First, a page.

On November 21, 2009, Swinney and the Tigers qualified for their first ACC title game berth, only to lose to the Georgia Tech Yellow Jackets 39–34. They were awarded a trip to the 2009 Music City Bowl, and defeated the Kentucky Wildcats 21–13, avenging their upset loss in the 2006 Music City Bowl.
On December 31, 2010 Clemson was defeated by the South Florida Bulls, 31–26, in the Meineke Car Care Bowl in Charlotte, North Carolina. In January 2011, Swinney hired new offensive coordinator Chad Morris, In December 2011, Morris became tied with Gus Malzahn as the highest paid assistant in college football after Clemson gave Morris a six-year contract worth $1.3 million annually. Dabo also added on running backs coach Tony Elliott, and defensive line coach Marion Hobby.
On September 17, 2011, Clemson beat the defending national champions, the #21-ranked Auburn Tigers, and ended Auburn's 17-game winning streak, the longest winning streak in the nation. On October 1, 2011, Clemson became the first ACC team to beat three nationally ranked opponents in a row: #21-ranked Auburn, #11-ranked Florida State, and #11-ranked Virginia Tech. On November 12, 2011, Clemson defeated Wake Forest, winning the ACC Atlantic Division title. On November 26, 2011, Clemson lost to South Carolina for the third straight year, the first time Clemson had lost three straight to its instate rival since the seasons from 1968 to 1970. On December 3, the Tigers won their first ACC Championship since 1991, defeating Virginia Tech 38-10 in the Championship Game. #15 Clemson would go on to lose to the #23 West Virginia Mountaineers in the 2012 Orange Bowl 70-33, giving up an all-time record number of points scored in a quarter (35), half (49) and game (70) in the 109-year history of bowl games.
On Dec. 31, 2012, Clemson achieved its first 11-win season since the national championship year with a last-second upset win over the #8 LSU in the Chick-fil-A Bowl. Clemson trailed 24-13 in the fourth quarter, but rallied back with a game winning drive that saw a 4th and 16 conversion deep in their own territory that would lead to Chandler Catanzaro's 37-yard field goal as time expired to give Clemson a 25-24 win.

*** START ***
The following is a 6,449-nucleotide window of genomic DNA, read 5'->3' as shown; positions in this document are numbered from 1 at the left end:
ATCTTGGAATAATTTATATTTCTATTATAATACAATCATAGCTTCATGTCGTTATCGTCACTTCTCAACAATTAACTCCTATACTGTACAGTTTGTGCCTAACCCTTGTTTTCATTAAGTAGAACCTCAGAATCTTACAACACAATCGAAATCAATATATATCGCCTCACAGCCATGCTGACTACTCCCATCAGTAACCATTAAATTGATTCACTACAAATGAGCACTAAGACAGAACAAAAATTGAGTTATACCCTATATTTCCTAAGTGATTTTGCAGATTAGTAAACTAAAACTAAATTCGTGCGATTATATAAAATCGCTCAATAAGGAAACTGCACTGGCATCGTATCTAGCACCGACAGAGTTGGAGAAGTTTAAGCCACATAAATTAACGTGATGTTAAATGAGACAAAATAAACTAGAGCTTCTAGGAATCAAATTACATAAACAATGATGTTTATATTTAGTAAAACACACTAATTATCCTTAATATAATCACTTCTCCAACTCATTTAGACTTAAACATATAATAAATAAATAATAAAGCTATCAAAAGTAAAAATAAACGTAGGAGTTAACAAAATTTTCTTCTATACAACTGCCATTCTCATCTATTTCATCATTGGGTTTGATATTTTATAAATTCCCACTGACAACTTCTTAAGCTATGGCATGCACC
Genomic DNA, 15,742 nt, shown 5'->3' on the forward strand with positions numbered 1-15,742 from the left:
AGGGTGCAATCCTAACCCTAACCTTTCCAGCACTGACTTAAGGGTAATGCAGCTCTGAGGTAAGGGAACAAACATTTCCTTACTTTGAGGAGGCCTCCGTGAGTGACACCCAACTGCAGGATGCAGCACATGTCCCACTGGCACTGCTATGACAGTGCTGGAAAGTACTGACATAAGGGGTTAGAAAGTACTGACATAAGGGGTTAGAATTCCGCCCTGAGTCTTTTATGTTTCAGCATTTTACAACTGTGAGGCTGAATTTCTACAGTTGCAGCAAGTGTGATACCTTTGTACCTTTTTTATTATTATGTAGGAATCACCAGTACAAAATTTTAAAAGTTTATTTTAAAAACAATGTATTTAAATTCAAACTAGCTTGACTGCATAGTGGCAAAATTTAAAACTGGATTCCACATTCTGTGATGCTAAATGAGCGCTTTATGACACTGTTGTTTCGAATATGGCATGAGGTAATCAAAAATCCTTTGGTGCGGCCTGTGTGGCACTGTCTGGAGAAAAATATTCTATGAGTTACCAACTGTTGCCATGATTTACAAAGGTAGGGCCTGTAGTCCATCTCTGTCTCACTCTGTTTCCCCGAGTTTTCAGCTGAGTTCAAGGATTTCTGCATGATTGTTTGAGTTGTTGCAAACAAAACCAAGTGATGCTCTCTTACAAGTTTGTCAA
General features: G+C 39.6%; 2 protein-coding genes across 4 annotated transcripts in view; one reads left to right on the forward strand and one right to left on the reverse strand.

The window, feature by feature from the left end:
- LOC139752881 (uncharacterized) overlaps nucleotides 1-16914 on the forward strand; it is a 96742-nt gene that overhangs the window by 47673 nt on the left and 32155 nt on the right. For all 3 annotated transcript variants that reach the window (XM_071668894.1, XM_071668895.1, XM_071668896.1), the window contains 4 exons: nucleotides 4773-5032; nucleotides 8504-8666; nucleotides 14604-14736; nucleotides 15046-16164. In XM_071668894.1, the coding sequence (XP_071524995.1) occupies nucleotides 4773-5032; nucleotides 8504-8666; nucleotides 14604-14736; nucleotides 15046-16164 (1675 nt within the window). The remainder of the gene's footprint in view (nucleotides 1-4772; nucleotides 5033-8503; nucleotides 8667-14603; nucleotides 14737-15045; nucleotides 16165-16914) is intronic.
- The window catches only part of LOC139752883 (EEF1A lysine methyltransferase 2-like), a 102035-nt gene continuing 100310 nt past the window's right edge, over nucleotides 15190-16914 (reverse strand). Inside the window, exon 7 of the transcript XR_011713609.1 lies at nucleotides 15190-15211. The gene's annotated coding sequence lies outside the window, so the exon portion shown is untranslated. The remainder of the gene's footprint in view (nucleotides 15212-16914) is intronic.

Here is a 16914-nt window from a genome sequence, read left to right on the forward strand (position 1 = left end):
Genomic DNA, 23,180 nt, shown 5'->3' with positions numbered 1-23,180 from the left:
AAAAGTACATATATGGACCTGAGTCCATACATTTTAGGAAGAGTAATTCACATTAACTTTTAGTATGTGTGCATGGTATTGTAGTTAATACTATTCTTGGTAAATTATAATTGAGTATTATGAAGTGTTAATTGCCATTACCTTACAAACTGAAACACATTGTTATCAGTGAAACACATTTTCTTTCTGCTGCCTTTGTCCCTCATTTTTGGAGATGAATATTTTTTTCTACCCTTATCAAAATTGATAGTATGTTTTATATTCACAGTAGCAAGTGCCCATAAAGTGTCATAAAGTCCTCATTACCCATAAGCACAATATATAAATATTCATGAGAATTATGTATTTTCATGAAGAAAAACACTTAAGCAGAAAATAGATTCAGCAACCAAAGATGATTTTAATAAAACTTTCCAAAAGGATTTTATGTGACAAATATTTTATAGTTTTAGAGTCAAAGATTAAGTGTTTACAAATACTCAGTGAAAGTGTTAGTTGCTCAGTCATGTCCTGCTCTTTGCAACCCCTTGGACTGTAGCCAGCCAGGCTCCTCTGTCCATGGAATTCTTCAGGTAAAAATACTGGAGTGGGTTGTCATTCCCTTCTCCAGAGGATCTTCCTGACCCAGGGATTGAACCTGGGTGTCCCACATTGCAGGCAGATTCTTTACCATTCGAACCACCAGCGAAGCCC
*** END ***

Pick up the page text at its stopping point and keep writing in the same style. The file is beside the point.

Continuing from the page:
The 2013 season was historic for the Clemson football program. The Tigers began the season with a 38-35 home victory over rival and fifth-ranked Georgia and finished 11-2 in 2013 and secured the school's first ever BCS bowl win with a 40-35 victory over #7 Ohio State in the Orange Bowl. Quarterback Tajh Boyd and wide receiver Sammy Watkins set Orange Bowl yardage records. Boyd compiled 505 total yards and threw five touchdowns. It was the Tigers fourth win over a top 10 opponent under Swinney.
Clemson finished 10-3 in 2014, highlighted by a 35-17 win over arch-rival South Carolina and a 40-6 win over Oklahoma in the Russell Athletic Bowl. The Tigers took on ACC rival Florida State in week 3 of their season only to suffer a heartbreaking loss in overtime as #22 Clemson lost to number 1 Florida State 17-23. The Tigers then claimed a six-game winning streak in the middle of their season but lost to Georgia Tech as star freshman quarterback Deshaun Watson went out with a knee injury early in the 1st quarter. The Tigers claimed the nation's number 1-ranked defense under defensive coordinator Brent Venables in 2014, and the emergence of freshman quarterback Deshaun Watson propelled the Tigers to another 10-win season for the 4th time in Dabo Swinney's six years as head coach.